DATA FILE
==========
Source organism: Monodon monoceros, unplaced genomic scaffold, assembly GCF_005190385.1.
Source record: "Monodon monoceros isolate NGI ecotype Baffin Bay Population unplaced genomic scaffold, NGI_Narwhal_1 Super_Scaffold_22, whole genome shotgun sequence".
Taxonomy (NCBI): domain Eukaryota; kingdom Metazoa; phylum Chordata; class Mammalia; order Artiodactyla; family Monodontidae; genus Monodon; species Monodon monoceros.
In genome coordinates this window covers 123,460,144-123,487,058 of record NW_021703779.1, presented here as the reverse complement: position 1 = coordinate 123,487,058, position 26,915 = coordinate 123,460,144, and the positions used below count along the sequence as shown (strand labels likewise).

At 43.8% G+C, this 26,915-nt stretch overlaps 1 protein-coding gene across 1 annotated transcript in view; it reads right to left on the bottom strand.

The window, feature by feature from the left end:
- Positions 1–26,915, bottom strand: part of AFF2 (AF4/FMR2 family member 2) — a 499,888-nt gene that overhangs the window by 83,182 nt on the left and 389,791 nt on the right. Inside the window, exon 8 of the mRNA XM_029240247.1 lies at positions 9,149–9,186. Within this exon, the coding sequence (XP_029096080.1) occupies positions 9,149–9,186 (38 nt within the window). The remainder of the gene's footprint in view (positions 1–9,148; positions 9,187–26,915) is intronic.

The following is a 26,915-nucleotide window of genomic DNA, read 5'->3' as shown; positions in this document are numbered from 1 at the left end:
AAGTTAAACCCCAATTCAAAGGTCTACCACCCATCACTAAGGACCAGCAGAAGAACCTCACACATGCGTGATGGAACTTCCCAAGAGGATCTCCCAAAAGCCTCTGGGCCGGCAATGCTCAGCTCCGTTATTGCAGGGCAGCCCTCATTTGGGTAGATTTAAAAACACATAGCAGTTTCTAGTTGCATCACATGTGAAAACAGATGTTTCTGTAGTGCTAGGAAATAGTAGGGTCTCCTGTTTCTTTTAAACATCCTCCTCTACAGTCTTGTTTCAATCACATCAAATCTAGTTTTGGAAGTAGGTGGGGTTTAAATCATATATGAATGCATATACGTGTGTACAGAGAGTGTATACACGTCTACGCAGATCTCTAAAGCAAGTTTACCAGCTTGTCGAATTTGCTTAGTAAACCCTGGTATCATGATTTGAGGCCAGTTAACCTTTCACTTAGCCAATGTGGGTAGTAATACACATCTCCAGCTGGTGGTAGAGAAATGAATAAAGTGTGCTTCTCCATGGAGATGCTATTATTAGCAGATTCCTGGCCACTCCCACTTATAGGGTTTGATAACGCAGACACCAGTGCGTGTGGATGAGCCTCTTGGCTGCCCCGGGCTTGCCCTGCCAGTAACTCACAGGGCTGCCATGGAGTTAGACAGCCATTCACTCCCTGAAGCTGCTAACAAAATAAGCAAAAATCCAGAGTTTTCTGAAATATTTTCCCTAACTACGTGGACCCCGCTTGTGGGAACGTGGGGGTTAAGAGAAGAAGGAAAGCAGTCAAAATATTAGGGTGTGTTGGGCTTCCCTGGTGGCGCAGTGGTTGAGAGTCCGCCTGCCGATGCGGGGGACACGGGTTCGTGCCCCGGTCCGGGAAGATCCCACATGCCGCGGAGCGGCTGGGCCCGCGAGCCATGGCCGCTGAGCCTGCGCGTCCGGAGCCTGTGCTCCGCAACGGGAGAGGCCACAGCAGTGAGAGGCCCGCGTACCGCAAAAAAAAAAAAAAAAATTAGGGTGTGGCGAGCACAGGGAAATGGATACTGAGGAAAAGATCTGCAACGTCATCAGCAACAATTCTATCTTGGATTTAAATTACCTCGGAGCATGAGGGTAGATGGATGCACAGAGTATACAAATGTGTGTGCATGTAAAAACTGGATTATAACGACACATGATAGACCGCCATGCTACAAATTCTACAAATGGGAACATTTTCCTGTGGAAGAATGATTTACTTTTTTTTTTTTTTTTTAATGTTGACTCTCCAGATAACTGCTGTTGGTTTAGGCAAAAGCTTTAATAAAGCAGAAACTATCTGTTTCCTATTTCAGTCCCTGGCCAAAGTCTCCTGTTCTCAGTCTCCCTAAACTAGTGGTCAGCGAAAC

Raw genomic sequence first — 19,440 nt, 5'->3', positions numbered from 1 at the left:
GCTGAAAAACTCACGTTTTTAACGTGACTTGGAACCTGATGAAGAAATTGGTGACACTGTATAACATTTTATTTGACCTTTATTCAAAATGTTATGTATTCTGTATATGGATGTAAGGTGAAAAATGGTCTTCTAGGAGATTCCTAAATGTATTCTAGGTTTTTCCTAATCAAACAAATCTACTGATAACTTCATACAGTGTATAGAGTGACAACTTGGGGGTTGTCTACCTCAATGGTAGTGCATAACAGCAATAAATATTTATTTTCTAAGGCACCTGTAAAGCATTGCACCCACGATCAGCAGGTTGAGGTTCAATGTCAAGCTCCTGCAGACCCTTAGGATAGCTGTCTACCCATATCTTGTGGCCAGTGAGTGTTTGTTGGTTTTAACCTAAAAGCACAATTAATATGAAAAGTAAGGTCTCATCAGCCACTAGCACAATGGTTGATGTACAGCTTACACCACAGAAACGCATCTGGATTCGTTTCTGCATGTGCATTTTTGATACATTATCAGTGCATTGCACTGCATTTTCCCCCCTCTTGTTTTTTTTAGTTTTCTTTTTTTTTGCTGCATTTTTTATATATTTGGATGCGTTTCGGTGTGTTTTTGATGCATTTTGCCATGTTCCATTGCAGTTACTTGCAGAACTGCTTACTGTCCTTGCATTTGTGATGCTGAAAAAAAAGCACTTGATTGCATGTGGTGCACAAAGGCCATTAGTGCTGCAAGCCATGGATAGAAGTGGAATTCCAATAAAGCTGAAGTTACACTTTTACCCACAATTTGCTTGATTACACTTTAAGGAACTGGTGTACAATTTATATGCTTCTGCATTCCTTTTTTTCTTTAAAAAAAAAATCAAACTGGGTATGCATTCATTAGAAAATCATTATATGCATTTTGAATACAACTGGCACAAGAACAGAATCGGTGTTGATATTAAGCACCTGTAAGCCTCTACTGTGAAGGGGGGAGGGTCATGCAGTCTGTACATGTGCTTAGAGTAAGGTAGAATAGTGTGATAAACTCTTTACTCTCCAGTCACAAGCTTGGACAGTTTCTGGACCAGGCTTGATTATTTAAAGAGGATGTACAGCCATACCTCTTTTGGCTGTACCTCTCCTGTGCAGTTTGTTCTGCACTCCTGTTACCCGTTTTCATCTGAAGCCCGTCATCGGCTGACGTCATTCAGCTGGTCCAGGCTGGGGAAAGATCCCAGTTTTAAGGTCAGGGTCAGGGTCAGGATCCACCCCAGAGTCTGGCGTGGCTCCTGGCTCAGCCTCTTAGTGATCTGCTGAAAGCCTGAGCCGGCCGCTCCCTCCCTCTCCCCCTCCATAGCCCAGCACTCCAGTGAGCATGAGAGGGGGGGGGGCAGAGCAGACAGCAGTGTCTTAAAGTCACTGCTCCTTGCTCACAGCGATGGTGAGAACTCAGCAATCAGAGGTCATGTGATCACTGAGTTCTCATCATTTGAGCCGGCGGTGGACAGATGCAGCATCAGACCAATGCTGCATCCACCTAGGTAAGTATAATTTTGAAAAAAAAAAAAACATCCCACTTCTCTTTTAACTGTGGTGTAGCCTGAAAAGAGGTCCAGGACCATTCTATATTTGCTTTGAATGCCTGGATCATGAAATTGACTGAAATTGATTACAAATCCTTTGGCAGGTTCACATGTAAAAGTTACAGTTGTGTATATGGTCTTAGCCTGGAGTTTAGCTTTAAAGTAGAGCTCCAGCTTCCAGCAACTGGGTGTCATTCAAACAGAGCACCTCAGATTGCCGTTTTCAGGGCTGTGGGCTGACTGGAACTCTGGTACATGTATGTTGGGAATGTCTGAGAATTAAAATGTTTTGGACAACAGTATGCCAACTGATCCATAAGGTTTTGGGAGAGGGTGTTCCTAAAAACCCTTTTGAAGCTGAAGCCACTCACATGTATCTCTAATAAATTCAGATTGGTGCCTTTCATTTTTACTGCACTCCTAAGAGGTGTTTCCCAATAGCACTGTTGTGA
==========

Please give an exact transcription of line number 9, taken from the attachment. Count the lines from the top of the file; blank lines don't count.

AAGTTAAACCCCAATTCAAAGGTCTACCACCCATCACTAAGGACCAGCAGAAGAACCTCACACATGCGTGATGGAACTTCCCAAGAGGATCTCCCAAAAGCCTCTGGGCCGGCAATGCTCAGCTCCGTTATTGCAGGGCAGCCCTCATTTGGGTAGATTTAAAAACACATAGCAGTTTCTAGTTGCATCACATGTGAAAACAGATGTTTCTGTAGTGCTAGGAAATAGTAGGGTCTCCTGTTTCTTTTAAACATCCTCCTCTACAGTCTTGTTTCAATCACATCAAATCTAGTTTTGGAAGTAGGTGGGGTTTAAATCATATATGAATGCATATACGTGTGTACAGAGAGTGTATACACGTCTACGCAGATCTCTAAAGCAAGTTTACCAGCTTGTCGAATTTGCTTAGTAAACCCTGGTATCATGATTTGAGGCCAGTTAACCTTTCACTTAGCCAATGTGGGTAGTAATACACATCTCCAGCTGGTGGTAGAGAAATGAATAAAGTGTGCTTCTCCATGGAGATGCTATTATTAGCAGATTCCTGGCCACTCCCACTTATAGGGTTTGATAACGCAGACACCAGTGCGTGTGGATGAGCCTCTTGGCTGCCCCGGGCTTGCCCTGCCAGTAACTCACAGGGCTGCCATGGAGTTAGACAGCCATTCACTCCCTGAAGCTGCTAACAAAATAAGCAAAAATCCAGAGTTTTCTGAAATATTTTCCCTAACTACGTGGACCCCGCTTGTGGGAACGTGGGGGTTAAGAGAAGAAGGAAAGCAGTCAAAATATTAGGGTGTGTTGGGCTTCCCTGGTGGCGCAGTGGTTGAGAGTCCGCCTGCCGATGCGGGGGACACGGGTTCGTGCCCCGGTCCGGGAAGATCCCACATGCCGCGGAGCGGCTGGGCCCGCGAGCCATGGCCGCTGAGCCTGCGCGTCCGGAGCCTGTGCTCCGCAACGGGAGAGGCCACAGCAGTGAGAGGCCCGCGTACCGCAAAAAAAAAAAAAAAAATTAGGGTGTGGCGAGCACAGGGAAATGGATACTGAGGAAAAGATCTGCAACGTCATCAGCAACAATTCTATCTTGGATTTAAATTACCTCGGAGCATGAGGGTAGATGGATGCACAGAGTATACAAATGTGTGTGCATGTAAAAACTGGATTATAACGACACATGATAGACCGCCATGCTACAAATTCTACAAATGGGAACATTTTCCTGTGGAAGAATGATTTACTTTTTTTTTTTTTTTTTAATGTTGACTCTCCAGATAACTGCTGTTGGTTTAGGCAAAAGCTTTAATAAAGCAGAAACTATCTGTTTCCTATTTCAGTCCCTGGCCAAAGTCTCCTGTTCTCAGTCTCCCTAAACTAGTGGTCAGCGAAAC